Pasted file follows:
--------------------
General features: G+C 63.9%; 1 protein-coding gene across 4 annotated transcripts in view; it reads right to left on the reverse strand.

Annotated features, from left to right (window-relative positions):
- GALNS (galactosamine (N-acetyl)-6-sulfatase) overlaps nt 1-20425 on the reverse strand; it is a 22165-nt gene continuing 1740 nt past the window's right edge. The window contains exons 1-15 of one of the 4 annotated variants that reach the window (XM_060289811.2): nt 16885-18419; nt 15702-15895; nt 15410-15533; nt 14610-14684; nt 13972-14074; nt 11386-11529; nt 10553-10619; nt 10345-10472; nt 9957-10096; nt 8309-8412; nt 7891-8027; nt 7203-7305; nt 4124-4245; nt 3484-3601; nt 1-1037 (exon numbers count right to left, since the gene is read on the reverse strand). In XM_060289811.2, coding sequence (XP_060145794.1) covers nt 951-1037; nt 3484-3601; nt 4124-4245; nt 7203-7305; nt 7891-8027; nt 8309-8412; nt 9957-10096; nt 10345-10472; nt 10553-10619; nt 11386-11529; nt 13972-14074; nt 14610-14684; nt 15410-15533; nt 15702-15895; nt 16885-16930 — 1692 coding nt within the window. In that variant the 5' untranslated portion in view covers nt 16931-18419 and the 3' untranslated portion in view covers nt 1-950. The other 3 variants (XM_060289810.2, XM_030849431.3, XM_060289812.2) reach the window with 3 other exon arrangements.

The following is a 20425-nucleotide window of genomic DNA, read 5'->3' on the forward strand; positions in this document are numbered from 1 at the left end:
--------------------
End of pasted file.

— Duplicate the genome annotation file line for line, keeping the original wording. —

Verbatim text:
General features: G+C 63.9%; 1 protein-coding gene across 4 annotated transcripts in view; it reads right to left on the reverse strand.

Annotated features, from left to right (window-relative positions):
- GALNS (galactosamine (N-acetyl)-6-sulfatase) overlaps nt 1-20425 on the reverse strand; it is a 22165-nt gene continuing 1740 nt past the window's right edge. The window contains exons 1-15 of one of the 4 annotated variants that reach the window (XM_060289811.2): nt 16885-18419; nt 15702-15895; nt 15410-15533; nt 14610-14684; nt 13972-14074; nt 11386-11529; nt 10553-10619; nt 10345-10472; nt 9957-10096; nt 8309-8412; nt 7891-8027; nt 7203-7305; nt 4124-4245; nt 3484-3601; nt 1-1037 (exon numbers count right to left, since the gene is read on the reverse strand). In XM_060289811.2, coding sequence (XP_060145794.1) covers nt 951-1037; nt 3484-3601; nt 4124-4245; nt 7203-7305; nt 7891-8027; nt 8309-8412; nt 9957-10096; nt 10345-10472; nt 10553-10619; nt 11386-11529; nt 13972-14074; nt 14610-14684; nt 15410-15533; nt 15702-15895; nt 16885-16930 — 1692 coding nt within the window. In that variant the 5' untranslated portion in view covers nt 16931-18419 and the 3' untranslated portion in view covers nt 1-950. The other 3 variants (XM_060289810.2, XM_030849431.3, XM_060289812.2) reach the window with 3 other exon arrangements.

The following is a 20425-nucleotide window of genomic DNA, read 5'->3' on the forward strand; positions in this document are numbered from 1 at the left end: